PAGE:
The horror story will unravel in the fullness of time
Have you seen those pictures of Donald Trump’s face carved into pumpkins on the internet?
With just over a week to go until the presidential election I’ve begun to wonder whether the grisly spectre of Donald Trump – Trumpkin? – as president will turn into a full-on horror story come next Tuesday.
As a child I never went trick-or-treating, I can’t remember ever going to a Halloween-themed party in costume, and I’m fairly sure no pumpkin turned into a Jack O’Lantern in our household.
I don’t think I was alone in that. Apart from a bit of silly string on the doorstep the next morning and warnings about old people being scared by renegade trick-or-treaters I think the whole thing passed us by in our little cul-de-sac.
But in recent years it seems to be gaining popularity, and there’s always a pumpkin outside my house, a pumpkin pie in the fridge, sweets ready for the kids and usually a Halloween party that requires a fantastic costume.
I wonder if it’s something that’s made its way across the pond from America, where Halloween has always been popular.
If so, at the same time that I and scores of children and party-goers are dressing ourselves up to look as scary as possible, something a little bit different is happening to our American cousins.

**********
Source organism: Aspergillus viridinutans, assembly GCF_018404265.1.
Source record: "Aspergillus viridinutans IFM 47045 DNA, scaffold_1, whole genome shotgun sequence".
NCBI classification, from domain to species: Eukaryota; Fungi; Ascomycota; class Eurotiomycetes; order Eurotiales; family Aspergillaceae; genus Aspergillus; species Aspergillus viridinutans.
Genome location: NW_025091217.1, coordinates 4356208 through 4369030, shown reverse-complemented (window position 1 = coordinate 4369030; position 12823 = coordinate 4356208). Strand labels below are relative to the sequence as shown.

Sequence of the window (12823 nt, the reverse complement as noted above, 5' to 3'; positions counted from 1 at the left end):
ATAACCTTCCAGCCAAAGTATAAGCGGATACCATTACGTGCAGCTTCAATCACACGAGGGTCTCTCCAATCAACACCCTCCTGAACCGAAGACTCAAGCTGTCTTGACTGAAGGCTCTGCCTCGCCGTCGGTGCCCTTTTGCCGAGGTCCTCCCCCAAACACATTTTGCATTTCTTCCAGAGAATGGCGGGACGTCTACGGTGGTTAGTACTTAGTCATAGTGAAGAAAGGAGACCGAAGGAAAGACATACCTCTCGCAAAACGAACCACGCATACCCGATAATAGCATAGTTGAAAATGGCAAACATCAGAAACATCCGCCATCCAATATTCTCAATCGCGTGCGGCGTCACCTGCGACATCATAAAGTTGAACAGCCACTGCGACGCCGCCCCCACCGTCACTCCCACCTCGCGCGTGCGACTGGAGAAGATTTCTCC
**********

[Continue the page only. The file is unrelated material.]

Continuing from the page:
It seems the more and more we strip away the costumery and cover-ups of Donald Trump and Hillary Clinton, the more their full horror is revealed.
On the one hand we have a monster in Donald Trump so horrifying that Dr Frankenstein couldn’t have created if he tried.
And on the other hand we have the re-emerging spectre of Clinton’s private emails and whether she and her aides handled classified information properly.
The trick here seems to be for the American people to spend the next week working out which of these two candidates will be less bad for their country.
The treat for the rest of us will be if they can get it right.
The horror story will unravel in the fullness of time.
Iconic Yomper monument must stay right where it is
It’s quite a sight, watching the Duke of Edinburgh stab a cake with a giant sword.
He was down in Portsmouth on Friday to help the Royal Marines School of Music celebrate its 20th year of being based in the city.
It just so happened to coincide with the 352nd birthday of the Corps of the Royal Marines.
The barracks at Eastney may not house the Royal Marines any more, but, as The News featured last week, the museum is still an emotive topic in the city.
It needs another £2.5m to be able to move into Portsmouth Historic Dockyard, and it’s still not known whether that handsome chap, the Yomper statue that stands at the barracks entrance, will move with it.
I hope he stays where he is.
It’s our fault the balance of nature is being disturbed
I don’t understand how more than half of the world’s wildlife can be wiped out in 46 years.
The Zoological Society of London and the WWF have together published a report which says global wildlife populations have fallen by 58 per cent since 1970.
Over-fishing, rising sea temperatures and deforestation are to blame for it, apparently, not to mention poaching.
Essentially, then, it’s all our fault that the delicate balance of nature is being disturbed.
We don’t need to go to the plains of Africa to realise this, nor do we need to scour the oceans. We just need to look in our own back gardens when spring rocks around again and see just how few bees there are.
And no bees equals no food for us.
It’s got to stop, as simple as that. Because if it doesn’t we’re all going to be in big trouble before too long.